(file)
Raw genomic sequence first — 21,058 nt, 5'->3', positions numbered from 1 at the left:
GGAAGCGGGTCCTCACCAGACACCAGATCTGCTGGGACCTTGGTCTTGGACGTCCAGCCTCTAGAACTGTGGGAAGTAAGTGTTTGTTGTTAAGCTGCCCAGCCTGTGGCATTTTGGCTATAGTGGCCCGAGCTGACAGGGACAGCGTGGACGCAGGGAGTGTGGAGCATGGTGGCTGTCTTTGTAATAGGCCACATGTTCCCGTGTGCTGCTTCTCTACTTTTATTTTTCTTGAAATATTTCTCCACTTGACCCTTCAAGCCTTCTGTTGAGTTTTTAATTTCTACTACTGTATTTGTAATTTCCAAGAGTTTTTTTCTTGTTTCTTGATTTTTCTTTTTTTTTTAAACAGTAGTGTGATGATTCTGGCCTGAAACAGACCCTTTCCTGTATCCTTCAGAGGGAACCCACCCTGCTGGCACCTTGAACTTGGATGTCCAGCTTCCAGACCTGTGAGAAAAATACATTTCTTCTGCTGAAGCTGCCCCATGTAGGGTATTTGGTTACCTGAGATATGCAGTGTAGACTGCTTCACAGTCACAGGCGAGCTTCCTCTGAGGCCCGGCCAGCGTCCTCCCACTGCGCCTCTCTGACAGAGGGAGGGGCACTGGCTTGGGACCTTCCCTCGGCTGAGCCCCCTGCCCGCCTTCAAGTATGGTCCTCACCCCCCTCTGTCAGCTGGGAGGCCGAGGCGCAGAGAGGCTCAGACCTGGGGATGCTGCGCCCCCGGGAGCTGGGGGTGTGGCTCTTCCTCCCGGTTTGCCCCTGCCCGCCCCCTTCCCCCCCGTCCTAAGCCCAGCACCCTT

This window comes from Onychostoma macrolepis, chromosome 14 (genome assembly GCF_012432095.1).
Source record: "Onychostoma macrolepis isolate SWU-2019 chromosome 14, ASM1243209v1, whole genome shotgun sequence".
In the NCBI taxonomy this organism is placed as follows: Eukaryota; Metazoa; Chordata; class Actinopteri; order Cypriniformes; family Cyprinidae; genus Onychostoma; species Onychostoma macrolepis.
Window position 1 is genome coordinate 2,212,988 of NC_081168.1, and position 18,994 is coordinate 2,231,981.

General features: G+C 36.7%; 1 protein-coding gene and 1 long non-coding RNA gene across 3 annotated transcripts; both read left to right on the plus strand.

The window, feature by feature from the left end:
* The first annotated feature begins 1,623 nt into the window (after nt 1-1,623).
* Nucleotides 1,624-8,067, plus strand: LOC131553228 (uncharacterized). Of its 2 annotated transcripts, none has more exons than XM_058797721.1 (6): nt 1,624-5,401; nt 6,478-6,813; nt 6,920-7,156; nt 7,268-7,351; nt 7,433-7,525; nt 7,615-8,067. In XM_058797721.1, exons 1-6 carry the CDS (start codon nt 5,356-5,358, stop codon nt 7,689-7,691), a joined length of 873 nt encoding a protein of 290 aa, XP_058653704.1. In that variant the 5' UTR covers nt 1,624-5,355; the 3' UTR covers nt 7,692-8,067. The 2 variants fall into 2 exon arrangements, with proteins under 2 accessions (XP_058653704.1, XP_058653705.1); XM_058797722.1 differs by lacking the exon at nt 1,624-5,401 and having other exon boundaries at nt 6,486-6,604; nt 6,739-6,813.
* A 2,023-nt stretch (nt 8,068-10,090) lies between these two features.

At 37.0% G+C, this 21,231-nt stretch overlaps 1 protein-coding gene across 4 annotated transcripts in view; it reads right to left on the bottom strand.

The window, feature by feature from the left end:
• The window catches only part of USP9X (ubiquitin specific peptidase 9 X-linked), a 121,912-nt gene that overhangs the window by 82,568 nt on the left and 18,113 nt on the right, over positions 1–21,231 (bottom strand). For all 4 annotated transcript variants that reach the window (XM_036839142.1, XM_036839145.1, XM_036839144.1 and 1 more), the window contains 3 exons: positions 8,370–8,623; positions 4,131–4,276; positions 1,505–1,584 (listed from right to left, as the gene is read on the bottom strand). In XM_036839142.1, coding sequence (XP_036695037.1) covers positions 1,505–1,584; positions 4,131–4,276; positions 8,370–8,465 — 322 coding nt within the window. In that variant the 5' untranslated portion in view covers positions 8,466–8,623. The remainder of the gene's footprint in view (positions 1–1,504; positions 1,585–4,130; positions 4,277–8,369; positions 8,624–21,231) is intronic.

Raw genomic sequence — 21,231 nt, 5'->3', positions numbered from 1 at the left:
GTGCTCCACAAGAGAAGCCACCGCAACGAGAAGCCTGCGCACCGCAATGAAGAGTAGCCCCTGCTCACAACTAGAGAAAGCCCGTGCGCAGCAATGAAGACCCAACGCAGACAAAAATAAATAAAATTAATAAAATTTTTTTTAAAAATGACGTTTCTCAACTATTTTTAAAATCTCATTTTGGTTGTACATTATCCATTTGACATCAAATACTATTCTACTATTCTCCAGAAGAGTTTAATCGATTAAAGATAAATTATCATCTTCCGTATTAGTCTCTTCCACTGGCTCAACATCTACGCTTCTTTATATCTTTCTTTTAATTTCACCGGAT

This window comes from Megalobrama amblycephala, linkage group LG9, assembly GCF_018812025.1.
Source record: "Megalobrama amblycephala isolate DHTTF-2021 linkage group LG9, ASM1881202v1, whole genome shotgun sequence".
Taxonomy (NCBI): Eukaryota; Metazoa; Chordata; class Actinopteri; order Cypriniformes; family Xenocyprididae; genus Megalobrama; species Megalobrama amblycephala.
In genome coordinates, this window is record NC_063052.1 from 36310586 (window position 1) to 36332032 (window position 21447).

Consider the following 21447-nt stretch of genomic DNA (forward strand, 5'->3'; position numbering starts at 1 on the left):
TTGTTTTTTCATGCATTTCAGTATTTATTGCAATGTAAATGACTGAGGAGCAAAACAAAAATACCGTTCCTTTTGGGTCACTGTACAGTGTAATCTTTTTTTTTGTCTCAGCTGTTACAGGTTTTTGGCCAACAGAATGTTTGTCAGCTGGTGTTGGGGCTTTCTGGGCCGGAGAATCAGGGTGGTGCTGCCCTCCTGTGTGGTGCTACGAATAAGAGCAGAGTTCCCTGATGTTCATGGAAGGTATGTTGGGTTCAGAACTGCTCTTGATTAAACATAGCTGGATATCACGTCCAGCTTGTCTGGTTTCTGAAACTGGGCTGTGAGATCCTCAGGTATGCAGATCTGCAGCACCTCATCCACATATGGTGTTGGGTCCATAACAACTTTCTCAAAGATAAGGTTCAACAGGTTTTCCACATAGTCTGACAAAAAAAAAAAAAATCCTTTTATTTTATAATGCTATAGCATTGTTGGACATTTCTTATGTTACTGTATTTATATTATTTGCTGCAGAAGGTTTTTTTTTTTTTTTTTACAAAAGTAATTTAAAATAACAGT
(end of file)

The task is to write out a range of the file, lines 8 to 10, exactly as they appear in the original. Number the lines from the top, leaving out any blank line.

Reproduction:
The window, feature by feature from the left end:
* The first annotated feature begins 1,623 nt into the window (after nt 1-1,623).
* Nucleotides 1,624-8,067, plus strand: LOC131553228 (uncharacterized). Of its 2 annotated transcripts, none has more exons than XM_058797721.1 (6): nt 1,624-5,401; nt 6,478-6,813; nt 6,920-7,156; nt 7,268-7,351; nt 7,433-7,525; nt 7,615-8,067. In XM_058797721.1, exons 1-6 carry the CDS (start codon nt 5,356-5,358, stop codon nt 7,689-7,691), a joined length of 873 nt encoding a protein of 290 aa, XP_058653704.1. In that variant the 5' UTR covers nt 1,624-5,355; the 3' UTR covers nt 7,692-8,067. The 2 variants fall into 2 exon arrangements, with proteins under 2 accessions (XP_058653704.1, XP_058653705.1); XM_058797722.1 differs by lacking the exon at nt 1,624-5,401 and having other exon boundaries at nt 6,486-6,604; nt 6,739-6,813.